In this article, we will cover the bigger picture of Digital Identity. We will not be getting into the depth of any of the topics, but we attempt to provide an overall picture of the digital identity landscape.
In simple terms, digital identity is electronically captured information (attributes) of a real entity(subject), such as a person, device, thing, or business which can be verified by digital systems to authenticate that entity. Digital Simple example of this could be an email/password and a more complex example may be e-passports with embedded NFC, which hold more details like your name, aliases, date of birth, nationality, place of birth, etc.
The last few years have seen much innovation around digital identity, to the point where it is crystallizing as a highly important market. It is estimated to be an $80 billion start-up market There are many factors responsible for the growth of digital identities.
The explosion of digital services due to digital transformation
The effort by United Nations, World Economic Forum, and World Bank on stressing the need for legal identities and digital identifies for sustainable development by 2030.
Accelerated by the COVID pandemic the demand for contactless digital services in e-Governance, Banking, Insurance, Travel and Mobility, and more.
Most of us can prove our identities using physical IDs like Driving licenses within a regional boundary or using passports if we travel to another country. However, proving yourself in a digital world is not that simple. From a technology standpoint, it is possible to capture all your physical ID details electronically however there are a few key issues that need to be addressed in the digital world
How a digital system (a Relying Party) requests such information? What standards exist for the interoperability of digital identities? We will cover these topics in detail in a future article.
What information is necessary for each context e.g., do we provide a date of birth or an adult (18+) attribute to a relying party requesting the information? What is the current understanding of data privacy and data governance?
What is a trust framework? How can two parties trust each other?
So, what does a good digital identity look like?
Identity systems today can be categorized into three archetypes: centralized, federated, and decentralized.
Centralized: This is a traditional model in which an organization owns and manages the system. The system owner could be a government (such as Estonia’s e-ID or India’s Aadhaar) or a privatesector organization, such as social media, bank, or large corporation (in the context of their employees).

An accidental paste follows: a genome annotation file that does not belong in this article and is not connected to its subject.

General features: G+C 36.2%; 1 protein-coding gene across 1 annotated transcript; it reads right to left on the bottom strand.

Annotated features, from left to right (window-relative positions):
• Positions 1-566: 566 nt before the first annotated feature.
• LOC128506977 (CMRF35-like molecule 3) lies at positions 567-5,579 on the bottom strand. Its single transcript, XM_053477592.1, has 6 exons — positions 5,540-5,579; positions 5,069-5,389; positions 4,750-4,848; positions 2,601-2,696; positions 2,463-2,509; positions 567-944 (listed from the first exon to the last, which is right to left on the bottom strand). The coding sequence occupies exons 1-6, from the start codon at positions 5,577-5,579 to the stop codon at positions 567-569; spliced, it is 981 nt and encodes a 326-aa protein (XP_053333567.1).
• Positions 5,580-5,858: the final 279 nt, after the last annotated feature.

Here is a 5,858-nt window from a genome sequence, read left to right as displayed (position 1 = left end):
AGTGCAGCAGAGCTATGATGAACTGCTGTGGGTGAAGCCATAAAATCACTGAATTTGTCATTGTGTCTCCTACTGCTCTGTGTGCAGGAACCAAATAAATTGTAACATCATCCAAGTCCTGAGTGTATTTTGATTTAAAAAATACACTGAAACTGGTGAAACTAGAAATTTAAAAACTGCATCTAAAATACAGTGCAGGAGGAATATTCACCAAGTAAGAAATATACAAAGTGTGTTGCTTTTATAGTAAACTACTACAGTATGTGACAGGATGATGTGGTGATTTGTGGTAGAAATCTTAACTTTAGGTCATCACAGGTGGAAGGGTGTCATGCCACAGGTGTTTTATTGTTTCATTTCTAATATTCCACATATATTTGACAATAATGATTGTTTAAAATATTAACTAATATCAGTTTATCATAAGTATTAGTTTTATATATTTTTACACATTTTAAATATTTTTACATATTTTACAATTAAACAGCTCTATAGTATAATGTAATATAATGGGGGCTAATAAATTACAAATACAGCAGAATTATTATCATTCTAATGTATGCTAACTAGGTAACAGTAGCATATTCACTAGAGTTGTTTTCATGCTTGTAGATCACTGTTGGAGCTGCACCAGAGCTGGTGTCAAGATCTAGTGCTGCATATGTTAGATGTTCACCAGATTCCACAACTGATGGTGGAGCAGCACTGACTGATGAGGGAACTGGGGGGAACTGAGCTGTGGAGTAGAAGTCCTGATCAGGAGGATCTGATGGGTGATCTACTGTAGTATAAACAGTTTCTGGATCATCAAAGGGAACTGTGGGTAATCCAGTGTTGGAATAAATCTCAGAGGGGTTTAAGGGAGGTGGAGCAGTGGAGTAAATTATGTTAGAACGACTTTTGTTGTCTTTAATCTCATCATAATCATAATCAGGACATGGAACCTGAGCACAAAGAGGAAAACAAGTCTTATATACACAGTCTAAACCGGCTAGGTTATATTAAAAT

Federated: When two or more central systems establish a trust mechanism and establish standards or protocol to accept each other’s digital identity systems. such as eIDAS provides for in the European Union,4 or as ICAO standards do for international cross-border travel. Protocols like Open ID connects allow user verification based on credentials issued by various social media companies e.g Google, Facebook, LinkedIn, Twitter, etc.
Decentralized: It is a trust scheme that gives the user much control over their data without a need to reach out to a centralized organization for authenticating the credentials. However, this scheme also can’t do away with central issuers who are the holder of the user information e.g., government, educational institutes, healthcare organizations, banks etc.
The digital ecosystem comprises various actors:
Entity -Individual, Business, Thing, or Device who wants to transact in the digital world.
Relying Party: Organization that relies on digital identities to allow access to goods, services, and data
Trust Anchors: Entities who are the custodian of authoritative attributes of an entity
Identity Providers (Idp): 3rd Party services provide services that provide identity assurance using Trust Anchors and various other available resources. Identity providers may use a trust framework e.g. eIDAS
IAM/CIAM: 3rd Party Software/SaaS providers which act as a gateway for authenticating a digital identity and providing them access to resources as per their eligibility. IAM/CIAM may use IdP services for onboarding an entity in the system and have their rules eligibility rules for onboarding.
Regulators: Regulators, who mandate and/or guide how to manage and use identities
So, we hope that what is a digital identity and what a good identity looks like. We tried to provide a bigger picture with some thought-provoking questions that we will answer in subsequent articles.